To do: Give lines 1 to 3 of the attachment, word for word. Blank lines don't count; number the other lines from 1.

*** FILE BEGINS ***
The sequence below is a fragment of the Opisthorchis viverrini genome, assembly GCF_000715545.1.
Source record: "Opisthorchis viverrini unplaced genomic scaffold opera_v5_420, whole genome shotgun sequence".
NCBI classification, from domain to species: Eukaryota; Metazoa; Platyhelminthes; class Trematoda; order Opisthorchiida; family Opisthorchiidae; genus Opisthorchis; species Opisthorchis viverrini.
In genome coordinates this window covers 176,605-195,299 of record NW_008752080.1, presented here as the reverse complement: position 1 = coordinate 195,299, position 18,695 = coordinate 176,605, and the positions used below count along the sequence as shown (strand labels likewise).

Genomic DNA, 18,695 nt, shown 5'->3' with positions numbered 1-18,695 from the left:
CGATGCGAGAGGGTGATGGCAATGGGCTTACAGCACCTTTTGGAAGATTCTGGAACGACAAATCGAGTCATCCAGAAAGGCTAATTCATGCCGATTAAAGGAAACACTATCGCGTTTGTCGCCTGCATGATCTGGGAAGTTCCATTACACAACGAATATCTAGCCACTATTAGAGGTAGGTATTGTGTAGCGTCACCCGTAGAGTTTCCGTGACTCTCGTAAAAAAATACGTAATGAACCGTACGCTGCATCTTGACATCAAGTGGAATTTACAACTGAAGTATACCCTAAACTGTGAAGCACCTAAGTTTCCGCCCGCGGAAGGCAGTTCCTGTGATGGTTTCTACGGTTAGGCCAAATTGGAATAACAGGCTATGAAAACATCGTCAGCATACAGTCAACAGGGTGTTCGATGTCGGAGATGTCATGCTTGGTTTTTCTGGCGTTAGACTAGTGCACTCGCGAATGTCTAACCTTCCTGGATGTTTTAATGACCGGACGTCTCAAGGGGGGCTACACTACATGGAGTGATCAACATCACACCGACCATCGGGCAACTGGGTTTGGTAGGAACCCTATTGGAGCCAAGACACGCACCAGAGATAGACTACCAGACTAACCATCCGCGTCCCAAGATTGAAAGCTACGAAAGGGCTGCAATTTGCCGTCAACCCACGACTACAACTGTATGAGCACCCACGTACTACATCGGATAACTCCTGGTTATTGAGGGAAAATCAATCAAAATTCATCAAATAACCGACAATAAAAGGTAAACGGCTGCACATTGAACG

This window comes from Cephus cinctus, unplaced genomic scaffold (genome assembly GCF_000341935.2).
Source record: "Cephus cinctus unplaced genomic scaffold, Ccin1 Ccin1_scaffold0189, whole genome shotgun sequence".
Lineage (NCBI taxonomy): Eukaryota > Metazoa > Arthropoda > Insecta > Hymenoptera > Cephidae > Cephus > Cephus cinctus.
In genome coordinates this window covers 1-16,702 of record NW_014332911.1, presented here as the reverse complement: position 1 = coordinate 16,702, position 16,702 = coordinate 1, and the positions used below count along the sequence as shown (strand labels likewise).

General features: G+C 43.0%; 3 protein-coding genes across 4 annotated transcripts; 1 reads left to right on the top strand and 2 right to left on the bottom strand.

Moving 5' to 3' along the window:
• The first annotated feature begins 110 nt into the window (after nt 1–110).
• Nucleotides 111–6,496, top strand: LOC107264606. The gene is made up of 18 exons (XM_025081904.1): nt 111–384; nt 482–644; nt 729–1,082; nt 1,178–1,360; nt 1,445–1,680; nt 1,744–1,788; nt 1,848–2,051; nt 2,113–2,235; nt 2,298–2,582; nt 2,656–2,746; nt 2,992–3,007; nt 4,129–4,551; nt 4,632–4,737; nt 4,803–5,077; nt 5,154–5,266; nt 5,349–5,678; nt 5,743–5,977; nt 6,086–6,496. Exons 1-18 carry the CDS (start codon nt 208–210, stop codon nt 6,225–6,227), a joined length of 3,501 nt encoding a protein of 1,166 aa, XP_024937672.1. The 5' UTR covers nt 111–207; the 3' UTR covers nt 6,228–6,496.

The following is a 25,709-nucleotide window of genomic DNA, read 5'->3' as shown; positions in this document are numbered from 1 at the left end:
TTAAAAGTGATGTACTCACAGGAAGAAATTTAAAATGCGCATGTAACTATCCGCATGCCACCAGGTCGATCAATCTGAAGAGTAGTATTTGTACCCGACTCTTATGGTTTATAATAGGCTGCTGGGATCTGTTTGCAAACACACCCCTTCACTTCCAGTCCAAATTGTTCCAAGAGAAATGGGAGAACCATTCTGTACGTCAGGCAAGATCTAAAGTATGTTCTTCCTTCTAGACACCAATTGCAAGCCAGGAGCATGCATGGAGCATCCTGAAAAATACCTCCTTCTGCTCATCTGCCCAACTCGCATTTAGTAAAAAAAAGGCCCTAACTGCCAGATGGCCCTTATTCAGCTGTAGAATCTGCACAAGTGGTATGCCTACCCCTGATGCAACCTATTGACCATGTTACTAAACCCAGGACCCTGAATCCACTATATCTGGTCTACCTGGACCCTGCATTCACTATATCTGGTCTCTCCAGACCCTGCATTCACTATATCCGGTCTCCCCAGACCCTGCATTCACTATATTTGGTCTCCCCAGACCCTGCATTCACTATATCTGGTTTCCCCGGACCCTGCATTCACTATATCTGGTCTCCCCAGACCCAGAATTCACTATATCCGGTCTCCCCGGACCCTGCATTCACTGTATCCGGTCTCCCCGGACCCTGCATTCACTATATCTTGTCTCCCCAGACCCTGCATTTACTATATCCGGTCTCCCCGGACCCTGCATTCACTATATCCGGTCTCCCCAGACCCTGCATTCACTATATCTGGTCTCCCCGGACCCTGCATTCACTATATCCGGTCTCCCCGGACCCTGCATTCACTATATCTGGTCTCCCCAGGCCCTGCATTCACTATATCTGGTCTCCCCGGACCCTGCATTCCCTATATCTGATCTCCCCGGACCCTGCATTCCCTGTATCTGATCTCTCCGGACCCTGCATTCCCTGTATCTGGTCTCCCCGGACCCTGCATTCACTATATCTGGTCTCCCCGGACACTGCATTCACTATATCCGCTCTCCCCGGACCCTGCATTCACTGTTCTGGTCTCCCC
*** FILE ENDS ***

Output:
The sequence below is a fragment of the Opisthorchis viverrini genome, assembly GCF_000715545.1.
Source record: "Opisthorchis viverrini unplaced genomic scaffold opera_v5_420, whole genome shotgun sequence".
NCBI classification, from domain to species: Eukaryota; Metazoa; Platyhelminthes; class Trematoda; order Opisthorchiida; family Opisthorchiidae; genus Opisthorchis; species Opisthorchis viverrini.